As we near the brink of fall in the High Country of North Carolina, we are beginning to feel the effects of shorter days and cooler mornings and evenings. The leaves have begun to change colors and fall to the ground. Intense yardwork and preparation for the spring are at the forefront of your mind. However, winter is not lingering too far behind. Winter brings along its own set of demons. Through winter you have to deal with preventing salt damage to your lawn.
Find information on how to save your lawn here.
How do I know what salt damage looks like?
While we all enjoy the safety salted roads, that same salt keeping us safe is wreaking havoc on our lawns. As the snow begins to melt you may notice brown strips of grass along the edges of your lawn. The chemicals in the salt break down the ice and snow, but also dry out the roots of your grass thus producing patches of dead grass. Luckily, grasses in the High Country of North Carolina is typically strong enough to rebound, but there are times when this is not the case. If your turf is not cared for in the proper way, you may need to contact Mountaineer Maintenance to help repair the damage.
How do I protect my lawn?
Taking a few additional steps when preparing your lawn in the fall can save you a lot of heartache in the spring.
- Use a salt alternative – Due to the effects of salt on your lawn homeowners have gotten quite creative with ways to keep their yards healthy. These include kitty litter, sand, coffee grounds, vinegar, and alfalfa meal.
- Burlap sacks – Covering the edges of your lawn with a burlap sack or landscape fabric can assist in preventing salt from coming in contact with your grass.
- Don’t over salt – Homeowners have the tendency to use too much salt on their porches and driveways thus leading to more runoff than necessary. Take caution and use only the amount necessary to make a safe passageway.
- Get creative with your borders – In addition to assisting with your curb appeal, hardscaping could save the edges of your lawn from damage by covering them up.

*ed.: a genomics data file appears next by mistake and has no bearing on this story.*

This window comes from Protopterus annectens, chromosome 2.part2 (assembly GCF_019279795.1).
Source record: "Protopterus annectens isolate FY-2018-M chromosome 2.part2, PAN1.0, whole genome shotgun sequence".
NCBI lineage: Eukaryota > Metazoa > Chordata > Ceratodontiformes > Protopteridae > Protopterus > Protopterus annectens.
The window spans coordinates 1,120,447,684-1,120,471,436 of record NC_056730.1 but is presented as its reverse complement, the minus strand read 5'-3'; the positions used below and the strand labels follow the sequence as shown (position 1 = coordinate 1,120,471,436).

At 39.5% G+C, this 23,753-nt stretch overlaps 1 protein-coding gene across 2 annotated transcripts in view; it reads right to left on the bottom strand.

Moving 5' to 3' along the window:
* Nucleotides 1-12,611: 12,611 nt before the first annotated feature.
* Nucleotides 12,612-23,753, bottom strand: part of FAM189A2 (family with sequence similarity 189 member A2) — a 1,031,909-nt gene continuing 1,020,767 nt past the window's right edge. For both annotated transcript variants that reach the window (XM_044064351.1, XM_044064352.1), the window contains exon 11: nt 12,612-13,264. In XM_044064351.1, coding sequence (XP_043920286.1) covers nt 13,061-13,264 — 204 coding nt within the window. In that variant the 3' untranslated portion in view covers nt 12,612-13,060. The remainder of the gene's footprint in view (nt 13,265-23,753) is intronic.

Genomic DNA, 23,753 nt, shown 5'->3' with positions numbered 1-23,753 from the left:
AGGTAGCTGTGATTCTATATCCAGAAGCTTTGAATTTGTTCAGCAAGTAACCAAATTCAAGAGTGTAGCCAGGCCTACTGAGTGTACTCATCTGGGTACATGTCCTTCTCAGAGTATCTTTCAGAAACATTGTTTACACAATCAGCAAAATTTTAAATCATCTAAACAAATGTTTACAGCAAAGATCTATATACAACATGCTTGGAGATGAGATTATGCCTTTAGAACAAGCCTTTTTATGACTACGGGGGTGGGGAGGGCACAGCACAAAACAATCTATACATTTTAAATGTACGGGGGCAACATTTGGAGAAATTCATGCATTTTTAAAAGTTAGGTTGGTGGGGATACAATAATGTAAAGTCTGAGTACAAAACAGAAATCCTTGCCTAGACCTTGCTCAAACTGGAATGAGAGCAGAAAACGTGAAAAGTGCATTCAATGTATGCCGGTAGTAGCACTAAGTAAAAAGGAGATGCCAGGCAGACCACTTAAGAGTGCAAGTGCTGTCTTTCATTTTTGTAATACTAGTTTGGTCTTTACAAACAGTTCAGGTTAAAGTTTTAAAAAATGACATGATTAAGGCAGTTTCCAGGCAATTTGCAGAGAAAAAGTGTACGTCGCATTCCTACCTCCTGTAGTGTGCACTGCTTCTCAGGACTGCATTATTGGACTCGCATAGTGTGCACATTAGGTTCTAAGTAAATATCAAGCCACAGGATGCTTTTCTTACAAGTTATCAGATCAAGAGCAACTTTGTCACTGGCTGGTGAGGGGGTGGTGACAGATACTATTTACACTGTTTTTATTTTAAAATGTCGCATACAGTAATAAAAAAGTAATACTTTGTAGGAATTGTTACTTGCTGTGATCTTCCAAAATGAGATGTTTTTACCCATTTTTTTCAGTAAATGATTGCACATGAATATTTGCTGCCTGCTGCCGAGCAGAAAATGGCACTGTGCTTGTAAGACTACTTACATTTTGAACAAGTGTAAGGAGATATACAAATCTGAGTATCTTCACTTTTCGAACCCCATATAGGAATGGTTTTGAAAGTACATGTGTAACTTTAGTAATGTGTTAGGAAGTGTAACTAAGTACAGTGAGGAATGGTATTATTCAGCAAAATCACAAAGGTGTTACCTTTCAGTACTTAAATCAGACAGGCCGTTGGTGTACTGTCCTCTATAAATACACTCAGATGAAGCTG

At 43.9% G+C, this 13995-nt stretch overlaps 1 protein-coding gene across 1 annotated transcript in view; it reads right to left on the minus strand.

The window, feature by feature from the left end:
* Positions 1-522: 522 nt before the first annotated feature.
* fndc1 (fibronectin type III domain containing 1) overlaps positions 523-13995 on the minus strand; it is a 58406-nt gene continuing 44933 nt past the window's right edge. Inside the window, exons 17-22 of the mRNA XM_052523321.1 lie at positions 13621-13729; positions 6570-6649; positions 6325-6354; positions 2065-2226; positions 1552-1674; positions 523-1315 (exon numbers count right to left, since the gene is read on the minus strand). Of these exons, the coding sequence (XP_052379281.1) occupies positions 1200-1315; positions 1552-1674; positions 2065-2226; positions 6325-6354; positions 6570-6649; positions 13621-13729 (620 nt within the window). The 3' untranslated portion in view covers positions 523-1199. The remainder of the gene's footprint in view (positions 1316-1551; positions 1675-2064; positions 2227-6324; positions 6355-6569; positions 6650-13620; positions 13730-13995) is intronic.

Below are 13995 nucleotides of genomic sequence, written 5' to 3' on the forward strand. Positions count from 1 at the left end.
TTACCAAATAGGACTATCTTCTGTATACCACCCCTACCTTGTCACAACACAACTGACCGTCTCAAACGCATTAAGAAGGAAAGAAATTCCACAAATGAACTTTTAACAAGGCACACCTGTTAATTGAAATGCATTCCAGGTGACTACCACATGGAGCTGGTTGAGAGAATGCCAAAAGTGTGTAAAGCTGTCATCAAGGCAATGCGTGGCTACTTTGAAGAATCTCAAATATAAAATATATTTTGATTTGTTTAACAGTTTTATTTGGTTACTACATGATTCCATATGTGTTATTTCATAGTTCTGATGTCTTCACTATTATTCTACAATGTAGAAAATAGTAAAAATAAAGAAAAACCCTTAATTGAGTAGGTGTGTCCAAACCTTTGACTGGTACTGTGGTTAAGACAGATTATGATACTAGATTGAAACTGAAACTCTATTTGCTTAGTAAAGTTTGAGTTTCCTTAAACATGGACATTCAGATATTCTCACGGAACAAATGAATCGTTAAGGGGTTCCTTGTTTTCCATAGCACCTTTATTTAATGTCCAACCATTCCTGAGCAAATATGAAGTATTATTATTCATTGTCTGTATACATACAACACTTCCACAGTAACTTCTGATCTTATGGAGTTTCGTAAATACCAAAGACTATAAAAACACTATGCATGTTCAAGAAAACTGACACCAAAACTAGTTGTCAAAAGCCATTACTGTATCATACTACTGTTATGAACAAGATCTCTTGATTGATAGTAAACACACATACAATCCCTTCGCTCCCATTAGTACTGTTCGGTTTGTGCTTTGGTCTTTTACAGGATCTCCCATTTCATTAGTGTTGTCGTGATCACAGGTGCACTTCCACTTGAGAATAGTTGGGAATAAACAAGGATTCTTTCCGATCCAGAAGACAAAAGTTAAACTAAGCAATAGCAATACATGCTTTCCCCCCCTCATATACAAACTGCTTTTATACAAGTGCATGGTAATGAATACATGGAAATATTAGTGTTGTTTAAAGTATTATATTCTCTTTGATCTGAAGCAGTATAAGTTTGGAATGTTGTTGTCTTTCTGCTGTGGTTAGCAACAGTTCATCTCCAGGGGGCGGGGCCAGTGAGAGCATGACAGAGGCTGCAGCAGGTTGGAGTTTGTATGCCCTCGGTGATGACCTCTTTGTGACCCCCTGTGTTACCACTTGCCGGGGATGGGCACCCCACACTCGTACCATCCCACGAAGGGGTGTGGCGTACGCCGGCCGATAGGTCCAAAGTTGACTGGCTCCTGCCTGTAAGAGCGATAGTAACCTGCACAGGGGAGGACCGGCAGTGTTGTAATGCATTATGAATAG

How do I choose the right salt?
In the world of salt, not all salts are created equally. Bargain salt could possibly be made with abrasive chemicals that could lead to a chemical buildup in your soil and have a damaging effect on concrete and hard surfaces. The more you pay for salt deicing the less corrosive. Below is a quick explanation of your options.
- Magnesium Chloride – The price point on magnesium chloride may be slightly off-putting, but it is worth it. The salt has the tendency to be gentle enough to not damage most plants and/or flowers.
- Sodium Chloride (also known as rock salt) – This is the cheapest option, but also the harshest on your lawn and concrete.
- Potassium Chloride – This is another semi-expensive salt, but be aware it could lead to a damaging buildup of salt over time.
- Calcium Chloride – While not as cheap or damaging to your lawn as rock salt, this salt could lead to damage of your concrete or asphalt.
How do I repair salt damage?
It is best to deal with salt damage as soon as possible. You can begin by rinsing your landscape to remove the salt. Make sure to wait until the temperatures are above zero so you do not cause the need for more salt.
If the damage has been done, you can purchase a soil conditioner to repair the damage caused by the salt drying out your lawn. As soon as the ground thaws enough, spend a little extra time raking up the dead grass.
When to call a landscaper near you!
Anyone living in Watauga or Avery County of North Carolina is well aware of the harsh winters that come along with living in such a beautiful location. Residents are also knowledgeable that salt can cause detrimental damage to landscapes by drawing moisture out from the grass, thus causing it to turn brown. Mountaineer Maintenance is here to help your lawn keep stay green and lush year-round. Our experts are here to help improve your grass and prevent any issues you may experience from the harsh winters in the mountains of North Carolina. Contact us today!